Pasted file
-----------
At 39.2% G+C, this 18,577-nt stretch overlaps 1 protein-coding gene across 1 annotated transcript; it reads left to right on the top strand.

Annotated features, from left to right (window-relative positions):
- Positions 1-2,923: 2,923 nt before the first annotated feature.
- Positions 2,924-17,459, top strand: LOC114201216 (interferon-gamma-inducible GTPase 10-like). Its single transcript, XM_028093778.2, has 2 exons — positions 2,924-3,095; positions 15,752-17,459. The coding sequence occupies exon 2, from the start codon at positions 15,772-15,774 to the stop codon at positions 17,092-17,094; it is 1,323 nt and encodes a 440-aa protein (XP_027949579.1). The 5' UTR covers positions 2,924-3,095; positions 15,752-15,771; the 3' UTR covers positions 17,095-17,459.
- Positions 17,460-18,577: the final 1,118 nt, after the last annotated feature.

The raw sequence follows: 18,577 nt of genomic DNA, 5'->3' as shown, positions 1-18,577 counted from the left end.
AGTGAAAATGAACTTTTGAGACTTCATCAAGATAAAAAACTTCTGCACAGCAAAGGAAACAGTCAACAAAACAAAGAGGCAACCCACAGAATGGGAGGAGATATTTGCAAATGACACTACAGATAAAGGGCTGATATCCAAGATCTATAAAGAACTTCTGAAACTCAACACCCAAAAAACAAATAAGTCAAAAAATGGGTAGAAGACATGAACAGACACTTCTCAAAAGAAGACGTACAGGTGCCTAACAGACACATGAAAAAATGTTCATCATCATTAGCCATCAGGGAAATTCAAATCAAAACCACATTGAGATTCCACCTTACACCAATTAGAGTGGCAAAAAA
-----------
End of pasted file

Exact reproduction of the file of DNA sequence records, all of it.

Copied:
At 39.2% G+C, this 18,577-nt stretch overlaps 1 protein-coding gene across 1 annotated transcript; it reads left to right on the top strand.

Annotated features, from left to right (window-relative positions):
- Positions 1-2,923: 2,923 nt before the first annotated feature.
- Positions 2,924-17,459, top strand: LOC114201216 (interferon-gamma-inducible GTPase 10-like). Its single transcript, XM_028093778.2, has 2 exons — positions 2,924-3,095; positions 15,752-17,459. The coding sequence occupies exon 2, from the start codon at positions 15,772-15,774 to the stop codon at positions 17,092-17,094; it is 1,323 nt and encodes a 440-aa protein (XP_027949579.1). The 5' UTR covers positions 2,924-3,095; positions 15,752-15,771; the 3' UTR covers positions 17,095-17,459.
- Positions 17,460-18,577: the final 1,118 nt, after the last annotated feature.

The raw sequence follows: 18,577 nt of genomic DNA, 5'->3' as shown, positions 1-18,577 counted from the left end.
AGTGAAAATGAACTTTTGAGACTTCATCAAGATAAAAAACTTCTGCACAGCAAAGGAAACAGTCAACAAAACAAAGAGGCAACCCACAGAATGGGAGGAGATATTTGCAAATGACACTACAGATAAAGGGCTGATATCCAAGATCTATAAAGAACTTCTGAAACTCAACACCCAAAAAACAAATAAGTCAAAAAATGGGTAGAAGACATGAACAGACACTTCTCAAAAGAAGACGTACAGGTGCCTAACAGACACATGAAAAAATGTTCATCATCATTAGCCATCAGGGAAATTCAAATCAAAACCACATTGAGATTCCACCTTACACCAATTAGAGTGGCAAAAAA